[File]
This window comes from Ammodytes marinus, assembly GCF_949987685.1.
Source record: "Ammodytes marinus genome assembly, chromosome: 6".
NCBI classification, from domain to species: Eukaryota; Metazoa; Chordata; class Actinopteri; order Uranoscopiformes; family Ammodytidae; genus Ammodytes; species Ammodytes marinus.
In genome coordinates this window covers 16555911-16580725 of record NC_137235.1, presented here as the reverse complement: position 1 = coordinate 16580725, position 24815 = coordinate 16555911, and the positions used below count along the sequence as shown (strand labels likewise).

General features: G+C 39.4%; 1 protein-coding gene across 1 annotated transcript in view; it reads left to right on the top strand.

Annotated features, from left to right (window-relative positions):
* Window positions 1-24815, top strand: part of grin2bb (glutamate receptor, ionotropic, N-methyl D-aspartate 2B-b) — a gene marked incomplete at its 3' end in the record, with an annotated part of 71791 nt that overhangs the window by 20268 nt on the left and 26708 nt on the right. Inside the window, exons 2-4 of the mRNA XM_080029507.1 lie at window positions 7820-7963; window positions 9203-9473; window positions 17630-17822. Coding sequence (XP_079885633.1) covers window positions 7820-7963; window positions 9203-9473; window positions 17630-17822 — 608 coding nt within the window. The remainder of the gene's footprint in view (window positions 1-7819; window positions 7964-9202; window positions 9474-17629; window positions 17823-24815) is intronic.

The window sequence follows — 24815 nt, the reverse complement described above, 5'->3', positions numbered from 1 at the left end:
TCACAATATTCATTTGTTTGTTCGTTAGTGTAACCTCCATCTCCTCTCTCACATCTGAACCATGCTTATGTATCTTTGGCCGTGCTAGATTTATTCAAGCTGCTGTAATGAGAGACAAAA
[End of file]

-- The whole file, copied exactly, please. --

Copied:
This window comes from Ammodytes marinus, assembly GCF_949987685.1.
Source record: "Ammodytes marinus genome assembly, chromosome: 6".
NCBI classification, from domain to species: Eukaryota; Metazoa; Chordata; class Actinopteri; order Uranoscopiformes; family Ammodytidae; genus Ammodytes; species Ammodytes marinus.
In genome coordinates this window covers 16555911-16580725 of record NC_137235.1, presented here as the reverse complement: position 1 = coordinate 16580725, position 24815 = coordinate 16555911, and the positions used below count along the sequence as shown (strand labels likewise).

General features: G+C 39.4%; 1 protein-coding gene across 1 annotated transcript in view; it reads left to right on the top strand.

Annotated features, from left to right (window-relative positions):
* Window positions 1-24815, top strand: part of grin2bb (glutamate receptor, ionotropic, N-methyl D-aspartate 2B-b) — a gene marked incomplete at its 3' end in the record, with an annotated part of 71791 nt that overhangs the window by 20268 nt on the left and 26708 nt on the right. Inside the window, exons 2-4 of the mRNA XM_080029507.1 lie at window positions 7820-7963; window positions 9203-9473; window positions 17630-17822. Coding sequence (XP_079885633.1) covers window positions 7820-7963; window positions 9203-9473; window positions 17630-17822 — 608 coding nt within the window. The remainder of the gene's footprint in view (window positions 1-7819; window positions 7964-9202; window positions 9474-17629; window positions 17823-24815) is intronic.

The window sequence follows — 24815 nt, the reverse complement described above, 5'->3', positions numbered from 1 at the left end:
TCACAATATTCATTTGTTTGTTCGTTAGTGTAACCTCCATCTCCTCTCTCACATCTGAACCATGCTTATGTATCTTTGGCCGTGCTAGATTTATTCAAGCTGCTGTAATGAGAGACAAAA